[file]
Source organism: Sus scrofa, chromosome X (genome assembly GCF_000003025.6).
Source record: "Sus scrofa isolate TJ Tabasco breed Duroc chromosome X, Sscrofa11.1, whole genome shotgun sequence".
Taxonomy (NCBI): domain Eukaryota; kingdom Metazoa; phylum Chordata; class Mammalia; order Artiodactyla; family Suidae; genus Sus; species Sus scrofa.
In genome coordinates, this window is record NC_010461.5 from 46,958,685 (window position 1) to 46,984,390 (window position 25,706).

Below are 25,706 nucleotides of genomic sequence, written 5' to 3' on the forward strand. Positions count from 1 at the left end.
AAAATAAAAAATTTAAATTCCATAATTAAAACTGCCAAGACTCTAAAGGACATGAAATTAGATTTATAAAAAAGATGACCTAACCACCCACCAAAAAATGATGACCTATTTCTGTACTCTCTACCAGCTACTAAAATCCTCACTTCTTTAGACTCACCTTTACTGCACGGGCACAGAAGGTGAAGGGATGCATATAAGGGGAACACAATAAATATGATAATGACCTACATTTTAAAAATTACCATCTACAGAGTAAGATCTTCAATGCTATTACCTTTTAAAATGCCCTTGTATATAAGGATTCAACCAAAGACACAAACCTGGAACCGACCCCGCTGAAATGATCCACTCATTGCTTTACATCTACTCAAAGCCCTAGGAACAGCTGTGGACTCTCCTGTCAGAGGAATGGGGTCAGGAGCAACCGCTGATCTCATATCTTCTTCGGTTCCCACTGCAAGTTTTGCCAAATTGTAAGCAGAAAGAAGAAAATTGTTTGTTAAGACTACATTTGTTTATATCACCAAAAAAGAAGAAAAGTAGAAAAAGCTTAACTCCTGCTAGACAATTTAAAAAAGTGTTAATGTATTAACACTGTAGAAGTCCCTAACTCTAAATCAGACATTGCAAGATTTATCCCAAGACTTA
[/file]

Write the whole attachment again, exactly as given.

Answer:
Source organism: Sus scrofa, chromosome X (genome assembly GCF_000003025.6).
Source record: "Sus scrofa isolate TJ Tabasco breed Duroc chromosome X, Sscrofa11.1, whole genome shotgun sequence".
Taxonomy (NCBI): domain Eukaryota; kingdom Metazoa; phylum Chordata; class Mammalia; order Artiodactyla; family Suidae; genus Sus; species Sus scrofa.
In genome coordinates, this window is record NC_010461.5 from 46,958,685 (window position 1) to 46,984,390 (window position 25,706).

Below are 25,706 nucleotides of genomic sequence, written 5' to 3' on the forward strand. Positions count from 1 at the left end.
AAAATAAAAAATTTAAATTCCATAATTAAAACTGCCAAGACTCTAAAGGACATGAAATTAGATTTATAAAAAAGATGACCTAACCACCCACCAAAAAATGATGACCTATTTCTGTACTCTCTACCAGCTACTAAAATCCTCACTTCTTTAGACTCACCTTTACTGCACGGGCACAGAAGGTGAAGGGATGCATATAAGGGGAACACAATAAATATGATAATGACCTACATTTTAAAAATTACCATCTACAGAGTAAGATCTTCAATGCTATTACCTTTTAAAATGCCCTTGTATATAAGGATTCAACCAAAGACACAAACCTGGAACCGACCCCGCTGAAATGATCCACTCATTGCTTTACATCTACTCAAAGCCCTAGGAACAGCTGTGGACTCTCCTGTCAGAGGAATGGGGTCAGGAGCAACCGCTGATCTCATATCTTCTTCGGTTCCCACTGCAAGTTTTGCCAAATTGTAAGCAGAAAGAAGAAAATTGTTTGTTAAGACTACATTTGTTTATATCACCAAAAAAGAAGAAAAGTAGAAAAAGCTTAACTCCTGCTAGACAATTTAAAAAAGTGTTAATGTATTAACACTGTAGAAGTCCCTAACTCTAAATCAGACATTGCAAGATTTATCCCAAGACTTA